Old-fashioned metal boxes that have been dragged around the ocean since 1931 have accidentally created a record of the history of ocean plastic, BBC reports.
The devices - known as continuous plankton recorders (CPRs) - first ensnared a plastic bag off the coast of Ireland in 1965.
This, researchers say, could be the first marine plastic litter found.
The CPR record also revealed how much more plastic has been found in the ocean in recent decades.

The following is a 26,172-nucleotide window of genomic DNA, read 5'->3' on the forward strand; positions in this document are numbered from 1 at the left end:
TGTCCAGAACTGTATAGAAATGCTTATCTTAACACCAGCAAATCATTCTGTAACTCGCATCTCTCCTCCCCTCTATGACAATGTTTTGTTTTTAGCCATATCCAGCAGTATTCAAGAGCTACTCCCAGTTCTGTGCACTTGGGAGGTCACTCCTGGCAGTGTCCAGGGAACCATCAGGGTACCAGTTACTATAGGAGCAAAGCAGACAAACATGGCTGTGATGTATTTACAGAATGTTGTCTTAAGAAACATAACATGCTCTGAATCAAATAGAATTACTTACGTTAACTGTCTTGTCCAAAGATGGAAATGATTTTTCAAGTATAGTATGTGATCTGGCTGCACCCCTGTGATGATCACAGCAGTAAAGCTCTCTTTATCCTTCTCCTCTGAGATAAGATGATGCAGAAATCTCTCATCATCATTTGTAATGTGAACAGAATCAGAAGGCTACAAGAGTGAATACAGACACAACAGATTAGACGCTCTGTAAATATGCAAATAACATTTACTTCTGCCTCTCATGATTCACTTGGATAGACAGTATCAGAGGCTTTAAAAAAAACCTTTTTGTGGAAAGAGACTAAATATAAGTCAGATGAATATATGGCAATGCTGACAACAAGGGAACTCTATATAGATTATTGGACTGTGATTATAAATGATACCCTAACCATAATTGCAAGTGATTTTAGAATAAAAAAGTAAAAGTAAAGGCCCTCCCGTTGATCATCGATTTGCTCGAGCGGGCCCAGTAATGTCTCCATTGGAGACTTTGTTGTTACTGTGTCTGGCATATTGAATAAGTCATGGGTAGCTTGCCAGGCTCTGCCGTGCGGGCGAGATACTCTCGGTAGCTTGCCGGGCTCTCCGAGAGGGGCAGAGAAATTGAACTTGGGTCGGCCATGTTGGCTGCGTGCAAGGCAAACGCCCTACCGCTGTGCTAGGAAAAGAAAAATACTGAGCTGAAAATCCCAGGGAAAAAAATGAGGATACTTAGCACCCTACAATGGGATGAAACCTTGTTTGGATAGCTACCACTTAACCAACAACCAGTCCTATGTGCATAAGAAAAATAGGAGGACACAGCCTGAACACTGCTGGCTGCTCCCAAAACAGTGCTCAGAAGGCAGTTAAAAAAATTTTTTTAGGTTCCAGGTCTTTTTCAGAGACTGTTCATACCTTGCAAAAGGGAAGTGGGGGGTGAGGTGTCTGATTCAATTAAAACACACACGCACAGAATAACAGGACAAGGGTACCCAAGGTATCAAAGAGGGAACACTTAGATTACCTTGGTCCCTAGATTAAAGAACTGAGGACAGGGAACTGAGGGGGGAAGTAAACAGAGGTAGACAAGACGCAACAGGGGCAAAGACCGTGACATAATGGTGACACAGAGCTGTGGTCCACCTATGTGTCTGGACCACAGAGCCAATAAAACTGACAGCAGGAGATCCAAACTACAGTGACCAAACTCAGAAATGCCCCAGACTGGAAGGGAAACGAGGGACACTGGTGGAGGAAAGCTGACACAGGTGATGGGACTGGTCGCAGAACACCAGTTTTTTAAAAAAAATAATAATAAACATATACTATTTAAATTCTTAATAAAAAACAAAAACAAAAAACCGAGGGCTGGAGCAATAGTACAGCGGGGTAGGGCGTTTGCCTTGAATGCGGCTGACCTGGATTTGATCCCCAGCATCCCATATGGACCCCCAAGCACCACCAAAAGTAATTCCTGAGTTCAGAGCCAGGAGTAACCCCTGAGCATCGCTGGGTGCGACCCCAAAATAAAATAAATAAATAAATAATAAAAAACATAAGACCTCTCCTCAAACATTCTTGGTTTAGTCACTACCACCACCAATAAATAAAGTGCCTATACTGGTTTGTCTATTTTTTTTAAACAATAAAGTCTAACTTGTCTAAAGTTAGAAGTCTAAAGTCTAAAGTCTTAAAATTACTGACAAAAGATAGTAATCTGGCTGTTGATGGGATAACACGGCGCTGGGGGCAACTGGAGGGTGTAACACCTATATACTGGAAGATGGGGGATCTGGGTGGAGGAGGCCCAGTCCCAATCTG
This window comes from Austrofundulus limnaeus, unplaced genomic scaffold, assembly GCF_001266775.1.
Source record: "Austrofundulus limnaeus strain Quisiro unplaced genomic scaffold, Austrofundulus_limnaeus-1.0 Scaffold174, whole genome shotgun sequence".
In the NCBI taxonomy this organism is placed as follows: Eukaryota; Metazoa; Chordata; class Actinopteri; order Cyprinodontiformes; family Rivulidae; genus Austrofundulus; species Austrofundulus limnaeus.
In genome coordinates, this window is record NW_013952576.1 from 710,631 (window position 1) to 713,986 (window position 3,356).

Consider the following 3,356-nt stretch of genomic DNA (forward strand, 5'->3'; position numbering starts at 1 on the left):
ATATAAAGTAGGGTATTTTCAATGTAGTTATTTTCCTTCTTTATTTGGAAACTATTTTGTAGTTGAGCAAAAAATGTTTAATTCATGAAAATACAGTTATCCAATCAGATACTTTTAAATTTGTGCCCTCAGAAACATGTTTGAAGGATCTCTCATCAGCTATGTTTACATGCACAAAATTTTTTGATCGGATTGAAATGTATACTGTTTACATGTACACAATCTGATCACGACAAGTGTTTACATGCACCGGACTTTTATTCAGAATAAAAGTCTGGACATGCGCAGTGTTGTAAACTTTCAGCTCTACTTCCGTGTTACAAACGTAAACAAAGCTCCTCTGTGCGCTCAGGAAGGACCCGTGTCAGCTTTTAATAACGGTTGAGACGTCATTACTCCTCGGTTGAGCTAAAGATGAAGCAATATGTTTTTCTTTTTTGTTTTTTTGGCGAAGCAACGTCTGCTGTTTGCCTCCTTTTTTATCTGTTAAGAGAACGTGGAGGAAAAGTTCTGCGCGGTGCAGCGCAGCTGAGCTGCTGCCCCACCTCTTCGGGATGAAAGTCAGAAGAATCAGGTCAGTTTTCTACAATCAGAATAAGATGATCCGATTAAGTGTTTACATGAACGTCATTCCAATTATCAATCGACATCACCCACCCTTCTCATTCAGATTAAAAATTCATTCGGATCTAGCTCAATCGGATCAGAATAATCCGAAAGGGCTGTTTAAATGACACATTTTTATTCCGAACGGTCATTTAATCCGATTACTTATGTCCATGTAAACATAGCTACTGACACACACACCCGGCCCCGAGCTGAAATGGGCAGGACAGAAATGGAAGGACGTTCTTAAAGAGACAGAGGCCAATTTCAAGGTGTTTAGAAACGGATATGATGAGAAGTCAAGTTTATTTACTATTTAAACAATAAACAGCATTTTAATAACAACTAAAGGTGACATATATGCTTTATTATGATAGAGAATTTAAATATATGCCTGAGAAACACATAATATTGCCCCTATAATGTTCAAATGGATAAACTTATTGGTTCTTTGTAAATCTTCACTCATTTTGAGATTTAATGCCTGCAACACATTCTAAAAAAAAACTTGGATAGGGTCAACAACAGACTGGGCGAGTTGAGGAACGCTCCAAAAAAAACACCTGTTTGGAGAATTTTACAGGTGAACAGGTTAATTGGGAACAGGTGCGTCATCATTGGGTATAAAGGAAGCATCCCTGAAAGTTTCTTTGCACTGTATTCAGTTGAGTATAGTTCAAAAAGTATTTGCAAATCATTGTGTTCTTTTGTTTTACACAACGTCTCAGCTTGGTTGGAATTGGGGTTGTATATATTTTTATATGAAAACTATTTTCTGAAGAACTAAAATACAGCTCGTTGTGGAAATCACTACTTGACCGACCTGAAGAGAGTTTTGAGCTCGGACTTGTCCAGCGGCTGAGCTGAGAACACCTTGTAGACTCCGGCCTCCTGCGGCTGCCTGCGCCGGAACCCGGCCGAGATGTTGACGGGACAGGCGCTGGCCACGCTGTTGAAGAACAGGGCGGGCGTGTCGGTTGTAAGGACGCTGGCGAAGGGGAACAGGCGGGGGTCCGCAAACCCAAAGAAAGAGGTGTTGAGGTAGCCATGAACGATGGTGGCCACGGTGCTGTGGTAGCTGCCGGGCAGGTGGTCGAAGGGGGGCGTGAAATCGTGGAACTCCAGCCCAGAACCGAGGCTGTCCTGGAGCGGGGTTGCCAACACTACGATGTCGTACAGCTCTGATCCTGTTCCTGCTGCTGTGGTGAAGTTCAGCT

By fishing for plankton for all those decades - a key species that indicates the productivity of the ocean and so of particular interest for monitoring the health of fisheries - the machines also produced a history of plastic litter.
Lead researcher Dr Clare Ostle, from Plymouth's Marine Biological Association, explained that the "fleet" of CPRs were designed and built to be towed behind ships. They capture samples of plankton from the water column - trapping them on a mesh inside.